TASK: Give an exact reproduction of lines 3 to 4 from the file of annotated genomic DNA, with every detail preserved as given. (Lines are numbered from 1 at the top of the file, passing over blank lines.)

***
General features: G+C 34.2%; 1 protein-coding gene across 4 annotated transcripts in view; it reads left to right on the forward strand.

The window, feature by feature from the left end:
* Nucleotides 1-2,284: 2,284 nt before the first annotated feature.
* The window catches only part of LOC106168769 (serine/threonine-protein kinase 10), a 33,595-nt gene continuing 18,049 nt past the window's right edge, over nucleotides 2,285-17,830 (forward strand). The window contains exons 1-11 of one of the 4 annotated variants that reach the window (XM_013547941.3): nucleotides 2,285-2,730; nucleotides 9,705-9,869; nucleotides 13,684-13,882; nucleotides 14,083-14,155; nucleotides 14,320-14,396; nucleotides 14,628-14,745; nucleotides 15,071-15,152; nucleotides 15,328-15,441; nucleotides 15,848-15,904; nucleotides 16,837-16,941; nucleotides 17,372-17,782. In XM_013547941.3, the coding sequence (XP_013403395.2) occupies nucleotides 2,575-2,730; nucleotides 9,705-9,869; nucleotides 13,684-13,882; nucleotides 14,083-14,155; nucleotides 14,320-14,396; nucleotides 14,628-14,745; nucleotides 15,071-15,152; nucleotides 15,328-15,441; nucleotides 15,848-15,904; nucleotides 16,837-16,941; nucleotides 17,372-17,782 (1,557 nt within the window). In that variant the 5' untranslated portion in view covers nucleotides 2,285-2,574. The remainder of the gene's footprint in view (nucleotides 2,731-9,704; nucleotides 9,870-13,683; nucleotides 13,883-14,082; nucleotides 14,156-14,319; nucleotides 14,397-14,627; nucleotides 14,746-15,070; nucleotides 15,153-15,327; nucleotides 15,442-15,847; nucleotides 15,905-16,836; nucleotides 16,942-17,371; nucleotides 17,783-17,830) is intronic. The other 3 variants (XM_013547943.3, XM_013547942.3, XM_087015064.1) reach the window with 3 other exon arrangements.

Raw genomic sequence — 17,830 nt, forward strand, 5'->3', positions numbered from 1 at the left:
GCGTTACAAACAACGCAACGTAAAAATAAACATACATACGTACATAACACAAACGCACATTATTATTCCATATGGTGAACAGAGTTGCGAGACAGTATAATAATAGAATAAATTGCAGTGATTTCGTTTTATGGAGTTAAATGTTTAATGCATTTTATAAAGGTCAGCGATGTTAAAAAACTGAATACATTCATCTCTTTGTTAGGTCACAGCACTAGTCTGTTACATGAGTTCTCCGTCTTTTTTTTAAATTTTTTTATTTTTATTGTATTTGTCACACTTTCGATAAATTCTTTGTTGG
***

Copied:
* Nucleotides 1-2,284: 2,284 nt before the first annotated feature.
* The window catches only part of LOC106168769 (serine/threonine-protein kinase 10), a 33,595-nt gene continuing 18,049 nt past the window's right edge, over nucleotides 2,285-17,830 (forward strand). The window contains exons 1-11 of one of the 4 annotated variants that reach the window (XM_013547941.3): nucleotides 2,285-2,730; nucleotides 9,705-9,869; nucleotides 13,684-13,882; nucleotides 14,083-14,155; nucleotides 14,320-14,396; nucleotides 14,628-14,745; nucleotides 15,071-15,152; nucleotides 15,328-15,441; nucleotides 15,848-15,904; nucleotides 16,837-16,941; nucleotides 17,372-17,782. In XM_013547941.3, the coding sequence (XP_013403395.2) occupies nucleotides 2,575-2,730; nucleotides 9,705-9,869; nucleotides 13,684-13,882; nucleotides 14,083-14,155; nucleotides 14,320-14,396; nucleotides 14,628-14,745; nucleotides 15,071-15,152; nucleotides 15,328-15,441; nucleotides 15,848-15,904; nucleotides 16,837-16,941; nucleotides 17,372-17,782 (1,557 nt within the window). In that variant the 5' untranslated portion in view covers nucleotides 2,285-2,574. The remainder of the gene's footprint in view (nucleotides 2,731-9,704; nucleotides 9,870-13,683; nucleotides 13,883-14,082; nucleotides 14,156-14,319; nucleotides 14,397-14,627; nucleotides 14,746-15,070; nucleotides 15,153-15,327; nucleotides 15,442-15,847; nucleotides 15,905-16,836; nucleotides 16,942-17,371; nucleotides 17,783-17,830) is intronic. The other 3 variants (XM_013547943.3, XM_013547942.3, XM_087015064.1) reach the window with 3 other exon arrangements.